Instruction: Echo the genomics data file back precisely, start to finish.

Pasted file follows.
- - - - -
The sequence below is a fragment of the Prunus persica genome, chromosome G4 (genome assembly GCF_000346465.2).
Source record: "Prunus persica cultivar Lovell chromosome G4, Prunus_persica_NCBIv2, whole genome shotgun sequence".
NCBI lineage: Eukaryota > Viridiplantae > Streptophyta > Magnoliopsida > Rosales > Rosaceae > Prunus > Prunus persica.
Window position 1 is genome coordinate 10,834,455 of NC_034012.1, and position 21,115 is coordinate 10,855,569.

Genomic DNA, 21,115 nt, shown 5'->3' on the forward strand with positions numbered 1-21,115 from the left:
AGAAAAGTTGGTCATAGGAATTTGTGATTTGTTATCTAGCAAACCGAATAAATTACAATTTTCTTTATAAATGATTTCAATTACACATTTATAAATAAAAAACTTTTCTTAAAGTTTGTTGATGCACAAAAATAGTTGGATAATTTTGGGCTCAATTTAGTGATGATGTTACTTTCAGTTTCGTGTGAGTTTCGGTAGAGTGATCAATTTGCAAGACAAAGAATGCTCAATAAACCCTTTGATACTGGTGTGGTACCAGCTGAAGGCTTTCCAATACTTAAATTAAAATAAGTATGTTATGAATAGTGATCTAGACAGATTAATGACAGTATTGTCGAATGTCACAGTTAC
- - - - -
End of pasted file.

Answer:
The sequence below is a fragment of the Prunus persica genome, chromosome G4 (genome assembly GCF_000346465.2).
Source record: "Prunus persica cultivar Lovell chromosome G4, Prunus_persica_NCBIv2, whole genome shotgun sequence".
NCBI lineage: Eukaryota > Viridiplantae > Streptophyta > Magnoliopsida > Rosales > Rosaceae > Prunus > Prunus persica.
Window position 1 is genome coordinate 10,834,455 of NC_034012.1, and position 21,115 is coordinate 10,855,569.

Genomic DNA, 21,115 nt, shown 5'->3' on the forward strand with positions numbered 1-21,115 from the left:
AGAAAAGTTGGTCATAGGAATTTGTGATTTGTTATCTAGCAAACCGAATAAATTACAATTTTCTTTATAAATGATTTCAATTACACATTTATAAATAAAAAACTTTTCTTAAAGTTTGTTGATGCACAAAAATAGTTGGATAATTTTGGGCTCAATTTAGTGATGATGTTACTTTCAGTTTCGTGTGAGTTTCGGTAGAGTGATCAATTTGCAAGACAAAGAATGCTCAATAAACCCTTTGATACTGGTGTGGTACCAGCTGAAGGCTTTCCAATACTTAAATTAAAATAAGTATGTTATGAATAGTGATCTAGACAGATTAATGACAGTATTGTCGAATGTCACAGTTAC